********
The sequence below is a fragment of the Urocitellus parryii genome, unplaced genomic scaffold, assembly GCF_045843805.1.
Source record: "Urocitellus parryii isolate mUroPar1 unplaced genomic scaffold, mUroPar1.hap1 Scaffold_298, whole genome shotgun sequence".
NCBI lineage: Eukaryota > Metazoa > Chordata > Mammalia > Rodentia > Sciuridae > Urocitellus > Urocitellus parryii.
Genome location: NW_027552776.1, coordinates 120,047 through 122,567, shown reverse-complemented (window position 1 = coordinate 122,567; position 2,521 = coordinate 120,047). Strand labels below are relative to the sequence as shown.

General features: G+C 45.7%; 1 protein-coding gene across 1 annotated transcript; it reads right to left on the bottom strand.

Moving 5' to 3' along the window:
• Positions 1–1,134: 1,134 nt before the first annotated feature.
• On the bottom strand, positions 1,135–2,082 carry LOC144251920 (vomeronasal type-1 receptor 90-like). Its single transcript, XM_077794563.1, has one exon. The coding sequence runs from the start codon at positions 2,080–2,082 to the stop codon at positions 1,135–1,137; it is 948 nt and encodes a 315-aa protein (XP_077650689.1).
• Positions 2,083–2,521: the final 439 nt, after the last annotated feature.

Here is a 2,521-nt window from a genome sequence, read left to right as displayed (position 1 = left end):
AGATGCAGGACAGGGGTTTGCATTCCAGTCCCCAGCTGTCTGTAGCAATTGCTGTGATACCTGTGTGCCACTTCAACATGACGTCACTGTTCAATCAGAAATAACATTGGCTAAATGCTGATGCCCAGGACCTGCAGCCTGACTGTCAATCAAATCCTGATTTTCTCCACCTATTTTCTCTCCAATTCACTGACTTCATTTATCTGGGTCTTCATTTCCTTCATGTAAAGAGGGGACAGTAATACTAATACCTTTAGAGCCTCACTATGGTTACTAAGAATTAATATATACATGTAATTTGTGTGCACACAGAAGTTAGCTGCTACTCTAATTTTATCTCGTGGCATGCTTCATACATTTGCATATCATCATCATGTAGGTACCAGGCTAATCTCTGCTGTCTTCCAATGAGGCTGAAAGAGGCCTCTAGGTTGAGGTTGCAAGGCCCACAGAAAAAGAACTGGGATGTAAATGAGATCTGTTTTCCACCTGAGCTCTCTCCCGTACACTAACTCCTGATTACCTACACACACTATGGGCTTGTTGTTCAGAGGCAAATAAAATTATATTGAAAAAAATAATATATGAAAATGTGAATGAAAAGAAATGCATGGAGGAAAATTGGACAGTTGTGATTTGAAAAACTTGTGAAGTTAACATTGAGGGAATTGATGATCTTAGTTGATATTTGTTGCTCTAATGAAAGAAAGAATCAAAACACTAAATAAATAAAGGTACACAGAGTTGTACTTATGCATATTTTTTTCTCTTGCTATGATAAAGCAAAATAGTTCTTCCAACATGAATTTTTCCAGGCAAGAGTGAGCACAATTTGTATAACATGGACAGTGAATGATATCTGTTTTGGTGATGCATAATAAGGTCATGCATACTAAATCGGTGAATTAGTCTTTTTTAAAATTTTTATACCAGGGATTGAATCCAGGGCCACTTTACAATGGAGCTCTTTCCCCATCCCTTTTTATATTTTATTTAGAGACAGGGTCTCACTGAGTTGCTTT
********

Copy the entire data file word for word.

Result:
The sequence below is a fragment of the Urocitellus parryii genome, unplaced genomic scaffold, assembly GCF_045843805.1.
Source record: "Urocitellus parryii isolate mUroPar1 unplaced genomic scaffold, mUroPar1.hap1 Scaffold_298, whole genome shotgun sequence".
NCBI lineage: Eukaryota > Metazoa > Chordata > Mammalia > Rodentia > Sciuridae > Urocitellus > Urocitellus parryii.
Genome location: NW_027552776.1, coordinates 120,047 through 122,567, shown reverse-complemented (window position 1 = coordinate 122,567; position 2,521 = coordinate 120,047). Strand labels below are relative to the sequence as shown.

General features: G+C 45.7%; 1 protein-coding gene across 1 annotated transcript; it reads right to left on the bottom strand.

Moving 5' to 3' along the window:
• Positions 1–1,134: 1,134 nt before the first annotated feature.
• On the bottom strand, positions 1,135–2,082 carry LOC144251920 (vomeronasal type-1 receptor 90-like). Its single transcript, XM_077794563.1, has one exon. The coding sequence runs from the start codon at positions 2,080–2,082 to the stop codon at positions 1,135–1,137; it is 948 nt and encodes a 315-aa protein (XP_077650689.1).
• Positions 2,083–2,521: the final 439 nt, after the last annotated feature.

Here is a 2,521-nt window from a genome sequence, read left to right as displayed (position 1 = left end):
AGATGCAGGACAGGGGTTTGCATTCCAGTCCCCAGCTGTCTGTAGCAATTGCTGTGATACCTGTGTGCCACTTCAACATGACGTCACTGTTCAATCAGAAATAACATTGGCTAAATGCTGATGCCCAGGACCTGCAGCCTGACTGTCAATCAAATCCTGATTTTCTCCACCTATTTTCTCTCCAATTCACTGACTTCATTTATCTGGGTCTTCATTTCCTTCATGTAAAGAGGGGACAGTAATACTAATACCTTTAGAGCCTCACTATGGTTACTAAGAATTAATATATACATGTAATTTGTGTGCACACAGAAGTTAGCTGCTACTCTAATTTTATCTCGTGGCATGCTTCATACATTTGCATATCATCATCATGTAGGTACCAGGCTAATCTCTGCTGTCTTCCAATGAGGCTGAAAGAGGCCTCTAGGTTGAGGTTGCAAGGCCCACAGAAAAAGAACTGGGATGTAAATGAGATCTGTTTTCCACCTGAGCTCTCTCCCGTACACTAACTCCTGATTACCTACACACACTATGGGCTTGTTGTTCAGAGGCAAATAAAATTATATTGAAAAAAATAATATATGAAAATGTGAATGAAAAGAAATGCATGGAGGAAAATTGGACAGTTGTGATTTGAAAAACTTGTGAAGTTAACATTGAGGGAATTGATGATCTTAGTTGATATTTGTTGCTCTAATGAAAGAAAGAATCAAAACACTAAATAAATAAAGGTACACAGAGTTGTACTTATGCATATTTTTTTCTCTTGCTATGATAAAGCAAAATAGTTCTTCCAACATGAATTTTTCCAGGCAAGAGTGAGCACAATTTGTATAACATGGACAGTGAATGATATCTGTTTTGGTGATGCATAATAAGGTCATGCATACTAAATCGGTGAATTAGTCTTTTTTAAAATTTTTATACCAGGGATTGAATCCAGGGCCACTTTACAATGGAGCTCTTTCCCCATCCCTTTTTATATTTTATTTAGAGACAGGGTCTCACTGAGTTGCTTT